Category: Calcium/Bone Disorders
To determine which patients with primary hyperparathyroidism benefit most from operative intervention, we evaluated preop factors that maybe associated with long term normocalcemia after parathyroidectomy.
In this retrospective cohort study, patients who had parathyroid hormone level >65 pg/mL and had parathyroidectomy in 2006-2015 at a single institution were identified. They were grouped by preop serum calcium levels >10.9 mg/dL (high), and >10.3 but <10.9 mg/dL (intermediate). Patients were excluded if their preop serum calcium level was <10.4 mg/dL. Variables included age, gender, race, history of nephrolithiasis, osteopenia, osteoporosis, GERD, fatigue, anxiety, insomnia, and memory loss. Outcomes included number of patients with postop serum calcium levels and those who had serum calcium level <10.4 mg/dL at 12 months. Statistical analysis included Fisher’s exact tests and multivariable logistic regression analysis. Analysis was performed using SAS 9.3 (SAS Institute, Cary, NC) with a significance level of p<0.05.
Of 705 patients, 397 had high and 308 had intermediate preop serum calcium levels. Postop serum calcium levels at 12 months were available for 221 (55.7%) patients in the high and 143 (46.4%) patients in the intermediate preop serum calcium group (p=0.01). Multivariable factors associated with having 12-month postop serum calcium levels measured are osteopenia (OR 1.52, 95% CI 1.10-2.11, p<0.01), fatigue (OR 1.79, 95% CI 1.29-2.48, p<0.01), insomnia (OR 1.86, 95% CI 1.14-3.05, p=0.01), and high preop serum calcium levels (OR 1.60, 95% CI 1.16-2.20, p<0.01). Normocalcemia at 12 months was achieved in 203 (91.9%) patients in the high and 140 (97.9%) patients in the intermediate preop serum calcium group (p=0.03). Multivariable factors associated with normal 12-month postop serum calcium levels are not having osteoporosis (OR 0.21, 95% CI 0.05-0.96, p=0.04) and GERD (OR 0.22, 95% CI 0.08-0.59, p<0.01), and having intermediate preop serum calcium levels (OR 0.23, 95% CI 0.07-0.74, p=0.01).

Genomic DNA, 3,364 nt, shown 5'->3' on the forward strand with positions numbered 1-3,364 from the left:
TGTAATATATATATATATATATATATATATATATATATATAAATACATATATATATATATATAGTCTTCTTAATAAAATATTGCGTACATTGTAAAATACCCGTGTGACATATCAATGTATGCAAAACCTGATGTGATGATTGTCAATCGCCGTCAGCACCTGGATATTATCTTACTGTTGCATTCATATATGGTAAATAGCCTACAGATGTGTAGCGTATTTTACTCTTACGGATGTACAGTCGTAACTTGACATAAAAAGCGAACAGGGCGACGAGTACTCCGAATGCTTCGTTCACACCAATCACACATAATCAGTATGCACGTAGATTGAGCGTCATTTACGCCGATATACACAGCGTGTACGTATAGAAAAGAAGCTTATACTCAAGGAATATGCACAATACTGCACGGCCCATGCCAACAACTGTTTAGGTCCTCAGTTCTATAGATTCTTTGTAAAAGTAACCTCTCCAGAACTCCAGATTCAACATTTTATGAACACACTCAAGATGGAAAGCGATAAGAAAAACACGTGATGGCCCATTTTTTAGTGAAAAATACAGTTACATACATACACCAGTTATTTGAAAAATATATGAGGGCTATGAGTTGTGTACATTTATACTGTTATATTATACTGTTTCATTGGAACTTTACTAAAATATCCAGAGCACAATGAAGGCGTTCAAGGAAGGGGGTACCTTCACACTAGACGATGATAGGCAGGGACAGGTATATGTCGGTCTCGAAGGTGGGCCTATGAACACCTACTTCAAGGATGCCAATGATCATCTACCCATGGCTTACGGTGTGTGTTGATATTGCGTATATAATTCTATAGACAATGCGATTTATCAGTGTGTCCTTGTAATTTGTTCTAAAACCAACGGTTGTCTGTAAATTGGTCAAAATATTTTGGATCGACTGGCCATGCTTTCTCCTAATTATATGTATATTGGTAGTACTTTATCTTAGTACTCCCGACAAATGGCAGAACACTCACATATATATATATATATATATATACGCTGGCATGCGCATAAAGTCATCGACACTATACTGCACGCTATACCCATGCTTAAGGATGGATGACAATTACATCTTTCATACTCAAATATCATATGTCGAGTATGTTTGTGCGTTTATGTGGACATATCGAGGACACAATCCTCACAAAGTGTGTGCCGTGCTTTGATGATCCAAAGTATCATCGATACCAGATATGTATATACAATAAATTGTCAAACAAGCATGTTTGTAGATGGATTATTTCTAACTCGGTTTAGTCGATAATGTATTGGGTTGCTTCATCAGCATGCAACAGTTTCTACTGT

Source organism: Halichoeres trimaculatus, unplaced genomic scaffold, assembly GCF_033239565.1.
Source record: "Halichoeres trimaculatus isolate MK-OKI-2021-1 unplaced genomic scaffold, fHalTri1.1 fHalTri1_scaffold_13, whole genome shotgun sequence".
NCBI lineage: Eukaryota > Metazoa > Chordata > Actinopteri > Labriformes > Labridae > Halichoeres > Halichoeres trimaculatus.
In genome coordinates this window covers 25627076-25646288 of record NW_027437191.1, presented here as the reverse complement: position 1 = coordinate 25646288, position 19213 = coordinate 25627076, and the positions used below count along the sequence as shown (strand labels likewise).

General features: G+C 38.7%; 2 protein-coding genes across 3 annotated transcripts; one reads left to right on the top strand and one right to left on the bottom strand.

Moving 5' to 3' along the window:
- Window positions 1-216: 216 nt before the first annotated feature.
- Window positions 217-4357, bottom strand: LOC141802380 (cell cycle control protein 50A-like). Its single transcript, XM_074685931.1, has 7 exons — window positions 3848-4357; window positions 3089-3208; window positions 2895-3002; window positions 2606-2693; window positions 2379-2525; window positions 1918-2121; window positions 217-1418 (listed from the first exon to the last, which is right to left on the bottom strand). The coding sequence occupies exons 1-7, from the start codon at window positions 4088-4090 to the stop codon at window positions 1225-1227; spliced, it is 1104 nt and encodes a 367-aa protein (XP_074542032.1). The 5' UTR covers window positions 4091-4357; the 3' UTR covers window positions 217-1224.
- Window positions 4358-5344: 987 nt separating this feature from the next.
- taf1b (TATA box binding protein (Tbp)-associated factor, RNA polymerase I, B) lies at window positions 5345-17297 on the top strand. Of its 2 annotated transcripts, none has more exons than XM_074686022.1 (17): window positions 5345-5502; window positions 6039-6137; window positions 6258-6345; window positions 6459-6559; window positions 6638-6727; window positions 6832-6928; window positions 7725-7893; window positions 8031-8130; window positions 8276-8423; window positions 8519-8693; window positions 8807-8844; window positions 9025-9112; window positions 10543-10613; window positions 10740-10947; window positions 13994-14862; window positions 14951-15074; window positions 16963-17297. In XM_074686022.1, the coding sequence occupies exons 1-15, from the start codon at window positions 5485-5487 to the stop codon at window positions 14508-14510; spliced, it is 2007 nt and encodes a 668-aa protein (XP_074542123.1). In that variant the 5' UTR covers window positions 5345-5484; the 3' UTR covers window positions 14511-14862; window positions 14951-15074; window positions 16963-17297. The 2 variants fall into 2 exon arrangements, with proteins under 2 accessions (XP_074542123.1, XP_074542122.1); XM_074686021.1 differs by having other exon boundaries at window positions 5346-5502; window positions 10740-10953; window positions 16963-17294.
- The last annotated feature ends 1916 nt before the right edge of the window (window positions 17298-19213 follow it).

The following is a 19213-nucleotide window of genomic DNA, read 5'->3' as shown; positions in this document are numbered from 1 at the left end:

Patients with high preop calcium levels are more likely to have long term postop serum calcium level monitoring and a greater likelihood of elevated postop serum calcium levels at 12 months. Variables significantly associated with long term monitoring were osteopenia, fatigue, and insomnia, and better long-term calcium control was found in patients not having osteoporosis and GERD.
Patients with primary hyperparathyroidism who have intermediate preop serum calcium levels and don’t have osteoporosis and GERD have better long-term calcium control.
Amna Khokar– Endocrine Surgery Fellow, NorthShore University, Chicago, Illinois
Huan Yan– Endocrine Surgeon, NorthShore University
Kristine Kuchta– Statistician, NorthShore University, Evanston, Illinois
Jaclyn Pruitt– Report Wrtier/ Data Analyst, NorthShore University HealthSystem
Patricia Park– Clinical Research Associate, NorthShore University
Shabirhusain Abadin– General and Endocrine Surgery Faculty, John H. Stroger Cook County Hospital
Tricia Moo-Young– General and Endocrine Surgeon, NorthShore University
Richard Prinz– Professor, Endocrine Surgery, NorthShore University
David Winchester– Professor, Surgical Oncology, NorthShore University
Endocrine Surgery Fellow
Dr. Amna Khokar is an Endocrine Surgery Fellow at NorthShore University/Stroger Cook County Hospital. She earned a bachelors degree from the University of Virginia in 2009 and a medical degree from Virginia Commonwealth University in 2013. She completed her general surgery residency in 2018 from Virginia Commonwealth University.
General and Endocrine Surgery Faculty
John H. Stroger Cook County Hospital
Dr. Shabirhusain Abadin is a surgeon in Chicago, Illinois and is affiliated with John H. Stroger Jr. Hospital of Cook County. He received his medical degree from Northwestern University Feinberg School of Medicine and has been in practice between 6-10 years. He completed his fellowship in endocrine surgery at MD Anderson.
General and Endocrine Surgeon
Dr. Tricia Moo-Young is a surgeon in Evanston, Illinois and is affiliated with NorthShore University Health-Evanston Hospital. She received her medical degree from University of Chicago Pritzker School of Medicine and has been in practice between 11-20 years.
Professor, Endocrine Surgery
Dr. Richard Prinz is a surgeon in Evanston, Illinois. He received his medical degree from Loyola University Chicago Stritch School of Medicine and has been in practice for more than 20 years.
Professor, Surgical Oncology
Dr. Winchester is endowed chair, department of surgical oncology, NorthShore University HealthSystem, and clinical professor of surgery, University of Chicago Pritzker School of Medicine, Chicago, IL. He serves on the Commission on Cancer and the American Joint Committee on Cancer.